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Published: Thursday 31st of October 2013
During his stay in Great Britain (1898-1899), the famous writer Joseph Conrad wrote the widely-acclaimed novella Heart of Darkness. This outstanding piece of literature is set in Africa during a time when the European colonialism was at its peak. The story follows a steamboat captain called Marlow, who sails up the Congo River. The reason for which the captain goes to the African continent is to get away from the stringent societal boundaries that he had to face with in Europe. Seeing as his personality was governed by idealism, throughout his journey, Marlow seeks to demonstrate that the European imperialism was not an entirely bad thing for the Africans. However, the captain fails to discover any indication that colonialism also brings good things to Africa. His last hope is meeting Kurtz, a merchant conducting his business in Congo. The lead character is very anxious to talk to Kurtz, as he hopes that he will be able to show him that Europeans can also do good things in Africa. Nevertheless, as he sails up the Congo River and has several first-hand experiences of the harmful outcomes of colonization, Marlow understands that Europeans are genuinely up to no good and Africans have nothing to gain from their arrival. Eventually, he finds the same darkness that he has found in every European he has met in his very own heart.
When writing this novella, Joseph Conrad drew inspiration from the time he spent in Congo in the 1890’s. The main subject approached by the Heart of Darkness is the impact of colonization on the African continent throughout the 1890’s. Back in those days, that particular part of Africa was owned by King Leopold II of Belgium, who was confident that it was up to him to put an end to the savagery of the African populations by bringing the culture and refinement of the Europeans to Africa. The vast majority of European people thought of Africa as the Dark Continent, since Africans had a reputation of being primitive and vulgar. Moreover, Europeans believed that Africans had no real political organization and no culture whatsoever. As such, they thought it was their responsibility to bring culture and sophistication to Africa. This was how the colonization of the continent started.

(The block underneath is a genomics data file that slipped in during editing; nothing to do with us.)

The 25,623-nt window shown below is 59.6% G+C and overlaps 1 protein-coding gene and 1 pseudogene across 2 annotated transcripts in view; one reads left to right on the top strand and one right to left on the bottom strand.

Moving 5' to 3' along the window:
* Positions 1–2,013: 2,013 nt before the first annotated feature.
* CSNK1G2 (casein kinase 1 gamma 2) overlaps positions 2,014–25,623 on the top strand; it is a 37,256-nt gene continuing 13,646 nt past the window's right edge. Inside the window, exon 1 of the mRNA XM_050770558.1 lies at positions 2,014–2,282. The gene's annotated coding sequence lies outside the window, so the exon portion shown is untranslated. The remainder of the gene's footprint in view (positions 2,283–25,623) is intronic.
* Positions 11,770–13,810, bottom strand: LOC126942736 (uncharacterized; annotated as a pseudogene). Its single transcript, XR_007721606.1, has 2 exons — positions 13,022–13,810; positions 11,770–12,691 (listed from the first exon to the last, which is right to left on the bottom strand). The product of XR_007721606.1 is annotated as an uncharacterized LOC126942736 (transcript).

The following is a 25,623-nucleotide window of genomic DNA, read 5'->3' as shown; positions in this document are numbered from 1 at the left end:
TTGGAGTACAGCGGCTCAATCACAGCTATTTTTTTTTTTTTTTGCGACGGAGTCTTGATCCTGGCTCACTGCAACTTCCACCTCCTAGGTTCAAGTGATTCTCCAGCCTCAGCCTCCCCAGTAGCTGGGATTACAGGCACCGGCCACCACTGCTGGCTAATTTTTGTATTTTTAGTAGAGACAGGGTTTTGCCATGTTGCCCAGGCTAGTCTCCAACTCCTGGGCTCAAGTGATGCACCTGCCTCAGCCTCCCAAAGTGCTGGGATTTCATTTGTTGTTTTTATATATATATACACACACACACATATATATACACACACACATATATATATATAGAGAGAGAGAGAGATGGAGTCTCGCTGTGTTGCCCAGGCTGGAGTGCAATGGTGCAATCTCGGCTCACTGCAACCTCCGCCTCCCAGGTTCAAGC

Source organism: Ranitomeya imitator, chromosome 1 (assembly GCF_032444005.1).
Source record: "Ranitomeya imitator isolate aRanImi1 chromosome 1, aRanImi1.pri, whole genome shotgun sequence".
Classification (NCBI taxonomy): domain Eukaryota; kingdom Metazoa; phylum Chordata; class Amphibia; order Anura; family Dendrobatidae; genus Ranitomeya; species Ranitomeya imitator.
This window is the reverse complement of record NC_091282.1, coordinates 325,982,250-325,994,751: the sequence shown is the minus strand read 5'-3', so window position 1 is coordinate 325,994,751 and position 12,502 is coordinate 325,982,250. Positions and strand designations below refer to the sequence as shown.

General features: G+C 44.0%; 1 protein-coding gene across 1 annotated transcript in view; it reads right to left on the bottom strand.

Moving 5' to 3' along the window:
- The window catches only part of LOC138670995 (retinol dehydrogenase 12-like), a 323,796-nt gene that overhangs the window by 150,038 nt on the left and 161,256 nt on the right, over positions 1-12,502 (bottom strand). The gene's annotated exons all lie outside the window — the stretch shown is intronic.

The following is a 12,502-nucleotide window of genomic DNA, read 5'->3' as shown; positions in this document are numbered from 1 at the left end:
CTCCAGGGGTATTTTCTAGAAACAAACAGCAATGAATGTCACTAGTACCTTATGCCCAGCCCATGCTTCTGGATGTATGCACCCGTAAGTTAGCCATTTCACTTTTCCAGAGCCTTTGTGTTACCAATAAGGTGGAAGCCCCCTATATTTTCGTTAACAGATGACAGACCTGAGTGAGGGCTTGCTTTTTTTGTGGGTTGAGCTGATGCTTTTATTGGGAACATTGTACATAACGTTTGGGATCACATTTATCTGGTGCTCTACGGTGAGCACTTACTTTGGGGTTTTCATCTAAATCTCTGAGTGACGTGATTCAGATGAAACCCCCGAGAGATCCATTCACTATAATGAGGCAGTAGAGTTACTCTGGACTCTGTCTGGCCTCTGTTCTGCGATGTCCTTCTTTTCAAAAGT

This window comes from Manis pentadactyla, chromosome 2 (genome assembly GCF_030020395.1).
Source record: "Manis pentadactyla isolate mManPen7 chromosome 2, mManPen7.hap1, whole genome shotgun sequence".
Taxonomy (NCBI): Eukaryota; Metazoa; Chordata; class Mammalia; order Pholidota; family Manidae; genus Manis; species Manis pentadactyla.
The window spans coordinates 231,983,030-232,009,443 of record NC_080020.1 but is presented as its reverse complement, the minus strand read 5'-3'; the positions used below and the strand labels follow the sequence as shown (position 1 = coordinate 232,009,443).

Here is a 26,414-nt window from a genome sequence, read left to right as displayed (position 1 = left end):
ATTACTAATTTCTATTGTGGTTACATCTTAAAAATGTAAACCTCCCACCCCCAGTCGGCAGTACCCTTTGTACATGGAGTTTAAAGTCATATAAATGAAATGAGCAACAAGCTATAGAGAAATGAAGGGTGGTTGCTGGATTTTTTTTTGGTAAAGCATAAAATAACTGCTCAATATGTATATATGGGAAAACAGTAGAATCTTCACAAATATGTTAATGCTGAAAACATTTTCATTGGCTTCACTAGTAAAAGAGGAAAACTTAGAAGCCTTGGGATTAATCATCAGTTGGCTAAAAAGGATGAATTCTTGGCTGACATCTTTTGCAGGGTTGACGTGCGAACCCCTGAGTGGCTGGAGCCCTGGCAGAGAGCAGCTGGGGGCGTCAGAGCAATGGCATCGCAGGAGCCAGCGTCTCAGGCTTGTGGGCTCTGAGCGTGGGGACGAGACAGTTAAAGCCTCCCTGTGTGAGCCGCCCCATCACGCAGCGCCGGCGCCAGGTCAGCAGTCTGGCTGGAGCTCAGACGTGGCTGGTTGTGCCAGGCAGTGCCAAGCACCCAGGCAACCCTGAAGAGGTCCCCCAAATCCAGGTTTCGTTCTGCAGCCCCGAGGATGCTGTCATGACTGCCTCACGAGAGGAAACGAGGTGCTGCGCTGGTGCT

The writer demonstrates what it means to have a heart of darkness through the endeavors of the main character. As the captain sails up the Congo and notices how cruel and monstrous the European colonization is, the reader becomes aware of the meaning of having a heart of darkness. The title of the novella symbolizes the soul of every human being, as we are all confronted with our genuine and sometimes innate malicious character. People often discover that they have a heart of darkness in the wake of their own unscrupulous decisions that enable them to acknowledge their real character. Throughout his travels, the leading character concludes that the entire European civilization has a heart of darkness. Marlow discovers that the European colonization is far from being a noble quest for bringing culture and refinement to Africa. Instead, imperialism represents a quest for exploiting the African population, driven by the avarice and the materialistic zeal of European people.
The main character travels to Africa because he can’t grasp the objectives of the colonization. In addition to that, he has heard a lot of bad things about the actions of Europeans in Africa. When he first sets foot in Africa, he has high hopes regarding European imperialism, in spite of what its critics claim. As his travels begin, the lead character becomes aware of the craziness of the European colonists when he comes across a French vessel that was persistently firing at a forest spread across the shoreline. At first, Marlow doesn’t understand what is happening and doesn’t know what to assume. However, in the end, he has no choice but to come to terms with the insanity of the situation. Marlow’s feeling of madness and darkness only increases when a member of the crew of the French ship tells him that he has nothing to worry about because they were only shooting at some natives, whom he refers to as “enemies.” As he proceeds with his journey, the main character notices death and destruction at a frightening pace. Marlow is shocked and devastated by all of the atrocities he observes. At this point, the leading character has his first-hand experience of the heart of darkness and gradually understands its meaning. As he arrives at the outer station of the European colonists, he comes across several Africans who have been chained and kept as slaves. This makes him aware of the devastating rate of death and destruction once more. Moreover, he notices that European colonists also face hardships on the African continent, such as illnesses, dangerous insects, or the dreadfully hot weather. The significance of the events at the outer European station is that the Africans aren’t the only ones who have to suffer the adverse outcomes of colonialism and that the European colonists also undergo terrifying experiences there. In essence, no one can truly benefit from the European colonization of the African continent. Throughout the ten days he spends at the station, the main character finds out the story of Kurtz. After finding out so much about the harmful impact of colonialism, Marlow now learns about someone who sincerely wants to help the Africans. After finding out about this, the leading character wishes to discover Kurtz’ location and have a conversation with him regarding the way in which he helps the native African people.